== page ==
Check out today’s YEP letters.
Sky-high cost of pay-offs hard on taxpayers
Vernon Wood, Garforth
Your news story “Handsome payments for council staff” (YEP, February 5) is incontrovertibly reinforced by the accompanying statistics.
It seems that over the past three years more than £75m of taxpayer funds have been handed out to “encourage” 2,298 council workers to take enhanced early retirement or voluntary redundancy.
This means that an average of £32,637 has been handed to each employee as compensation for loss of office – and this ignores the very generous pension entitlements enjoyed by all public sector workers.
The fact that only 12 employees have been given compulsory redundancy over three years speaks for itself.
If the same terms are applied to the 450 proposed redundancies up to 2016, this means a further £14.68m will be added to Leeds citizens’ already onerous council tax bill.
In the private sector, voluntary redundancy is a very rare privilege and compulsory redundancy is usually paid at the minimum legal requirement – under £6,000 for 19 years’ service in one case I know of.
It would be interesting to learn how many “retired” council employees have been re-engaged by Leeds or nearby councils in temporary relief, freelance, advisory or consultancy roles.
It also raises the question as to what on earth all these 2,748 jobs were that could be disposed of so easily?
Did you camp in a rail carriage?
Mike Fenton, Hereford
I AM writing a book on Camping Coach Holidays on the London, Midland & Scottish Railway (LMS) in the 1930s. This was a scheme whereby the railway company took old carriages out of use, converted them into holiday accommodation and installed them at country stations during the summer season.
I would like to find folk who used the scheme during 1934-40, who of course would now be in their eighties. I have a particular interest in the sites at Blackpool Squires Gate, which were used by many people from the Leeds area, and am also keen to talk to anyone who stayed in camping coaches at Coniston, Knott End and Ingleton.
If there is anyone out there who can help with holiday photographs and memories I would be delighted to hear from you. There were camping coach schemes after the war as well, but please note these are beyond my terms of reference.
If you had experience of such a holiday before the war and would like to contribute to the research, please contact me.
My address is Apple Tree Cottage, Locks Lane, Withington, Hereford HR1 3QE. My telephone number is 01432 851192, email email@example.com.
Old memories in new-look YEP
Simon Peters, Majorca
I LOVE the new-look YEP. Although I’ve lived in Majorca for more than 26 years I often think about those dance hall days in Leeds in the 1950s and 60s.
The Mecca Locarno featured the Benny Goodman Band (not the American one!) and the Ray Ellington Quartet.
The Majestic had the Johnny Wallaston Big Band, plus a trio. There was live music at the Astoria Ballroom and the Tower on Meanwood Road. I wish I could remember who played there.
I fondly remember every Saturday night at the Grand Hotel in Harrogate with the White Eagles Jazz Band.
Have any YEP readers got similar memories?
Promises made to be broken
N Knott, Bramley
JUST AS I thought, it will not be long before the Conservatives target the elderly and their pensions. That alone shows how low these people are.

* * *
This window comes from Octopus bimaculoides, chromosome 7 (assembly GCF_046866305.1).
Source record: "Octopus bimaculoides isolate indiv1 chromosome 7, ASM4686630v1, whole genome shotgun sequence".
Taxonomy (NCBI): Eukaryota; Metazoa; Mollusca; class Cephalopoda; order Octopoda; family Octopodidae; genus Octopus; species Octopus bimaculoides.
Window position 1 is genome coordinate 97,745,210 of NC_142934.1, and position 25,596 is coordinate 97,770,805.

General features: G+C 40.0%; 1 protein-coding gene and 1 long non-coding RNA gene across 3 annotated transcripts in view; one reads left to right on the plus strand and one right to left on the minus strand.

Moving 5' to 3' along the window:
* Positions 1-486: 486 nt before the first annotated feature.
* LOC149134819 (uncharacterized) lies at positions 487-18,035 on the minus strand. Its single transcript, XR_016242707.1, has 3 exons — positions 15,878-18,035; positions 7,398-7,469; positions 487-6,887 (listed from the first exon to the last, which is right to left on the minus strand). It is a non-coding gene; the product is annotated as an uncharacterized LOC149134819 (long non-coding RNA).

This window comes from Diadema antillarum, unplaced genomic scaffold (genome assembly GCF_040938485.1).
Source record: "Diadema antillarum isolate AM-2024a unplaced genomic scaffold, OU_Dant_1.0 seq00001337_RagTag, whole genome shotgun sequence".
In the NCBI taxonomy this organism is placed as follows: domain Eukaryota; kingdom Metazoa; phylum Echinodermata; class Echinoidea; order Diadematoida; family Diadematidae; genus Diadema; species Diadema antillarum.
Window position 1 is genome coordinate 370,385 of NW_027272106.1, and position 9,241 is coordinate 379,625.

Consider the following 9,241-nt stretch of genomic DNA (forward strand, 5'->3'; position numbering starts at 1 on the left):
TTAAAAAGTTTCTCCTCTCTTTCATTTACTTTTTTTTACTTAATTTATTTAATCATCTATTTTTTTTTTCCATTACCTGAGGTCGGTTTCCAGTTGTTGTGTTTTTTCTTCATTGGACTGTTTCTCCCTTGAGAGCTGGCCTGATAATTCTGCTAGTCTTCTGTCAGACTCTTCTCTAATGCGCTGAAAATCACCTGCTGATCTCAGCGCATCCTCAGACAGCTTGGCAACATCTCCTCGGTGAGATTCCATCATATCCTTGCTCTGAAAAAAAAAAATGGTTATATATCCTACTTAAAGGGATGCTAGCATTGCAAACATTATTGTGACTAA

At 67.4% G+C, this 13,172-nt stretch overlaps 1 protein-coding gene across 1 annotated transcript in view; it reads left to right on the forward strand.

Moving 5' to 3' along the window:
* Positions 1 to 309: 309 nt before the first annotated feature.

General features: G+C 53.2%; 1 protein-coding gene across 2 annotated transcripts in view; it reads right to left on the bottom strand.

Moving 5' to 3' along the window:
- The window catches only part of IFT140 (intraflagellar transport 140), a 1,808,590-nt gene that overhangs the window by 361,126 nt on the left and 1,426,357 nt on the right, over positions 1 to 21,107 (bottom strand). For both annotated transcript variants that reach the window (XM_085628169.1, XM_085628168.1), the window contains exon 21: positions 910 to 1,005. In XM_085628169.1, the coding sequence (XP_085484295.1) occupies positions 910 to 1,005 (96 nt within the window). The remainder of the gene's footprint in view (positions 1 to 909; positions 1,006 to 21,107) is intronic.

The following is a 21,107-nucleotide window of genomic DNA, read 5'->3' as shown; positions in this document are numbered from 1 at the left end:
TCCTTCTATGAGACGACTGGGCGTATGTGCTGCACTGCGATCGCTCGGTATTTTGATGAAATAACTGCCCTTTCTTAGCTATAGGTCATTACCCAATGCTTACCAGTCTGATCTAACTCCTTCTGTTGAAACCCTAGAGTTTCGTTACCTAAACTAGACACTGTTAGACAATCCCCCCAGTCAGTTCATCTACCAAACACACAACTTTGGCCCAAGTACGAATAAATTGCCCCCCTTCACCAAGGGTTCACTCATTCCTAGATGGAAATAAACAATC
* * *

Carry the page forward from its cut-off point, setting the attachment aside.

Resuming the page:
We only have to go back to the 1980s or 90s to see what they will do for power. But don’t you forget the promises they have given and then broken.
Among the good things that previous governments have done for us is that they ensured we lived in peace and had the NHS, now in hardship through lack of funding by Labour and the Conservatives.
But what if that service is privatised as I and many others fear?
We have a service in this country head and shoulders above the rest. And our loved ones gave their lives for that service to carry on for our children and grandchildren.
All they want is your vote and once in power all promises will be forgotten.
Saving’s easier said than done
Ernest Lundy, Beeston
A FINANCIAL advisor suggests we could see some economic improvements in the not too distant future; possibly in 2015.
But this carrot has been dangled in front of savers far too often for them to believe it. He also suggests that it is always advisable to keep sufficient cash or other assets handy to meet with unexpected rising costs etc.
The trouble with that, of course, is that the savings of most are now worth only a fraction of what they were when saved. And if and when the interest rate does rise, many OAP savers will have already departed to a better place, where hopefully things will be more equal, leaving others of more tender years to benefit. Not forgetting the bankers of course, who always ensure they get the lion’s share of the cake.
Finally even if one attempts to take this gentleman’s advice, how many these days, unless on above average earnings, can take advantage of his suggestion of saving for a rainy day when, metaphorically, it has been raining now for at least seven years?
What we all need is a government more considerate of the British electorate; less concerned with overseas aid and other outside interests. Then and only then are things likely to improve.
Jack the lad’s a real talent
Mavis Harrison, Leeds
THE other day in Briggate, I stood for a half hour listening to a 14-year-old young man singing. Oh, what a voice!
His name is Jack Alistair. I know his age because I asked him and I turned to the gentleman next to me and told him that he was only 14.
“I know,” he said, “he’s my son. We’re from Lancaster and he is just in the process of putting his first album together.”
Well, he made my day and he should go far.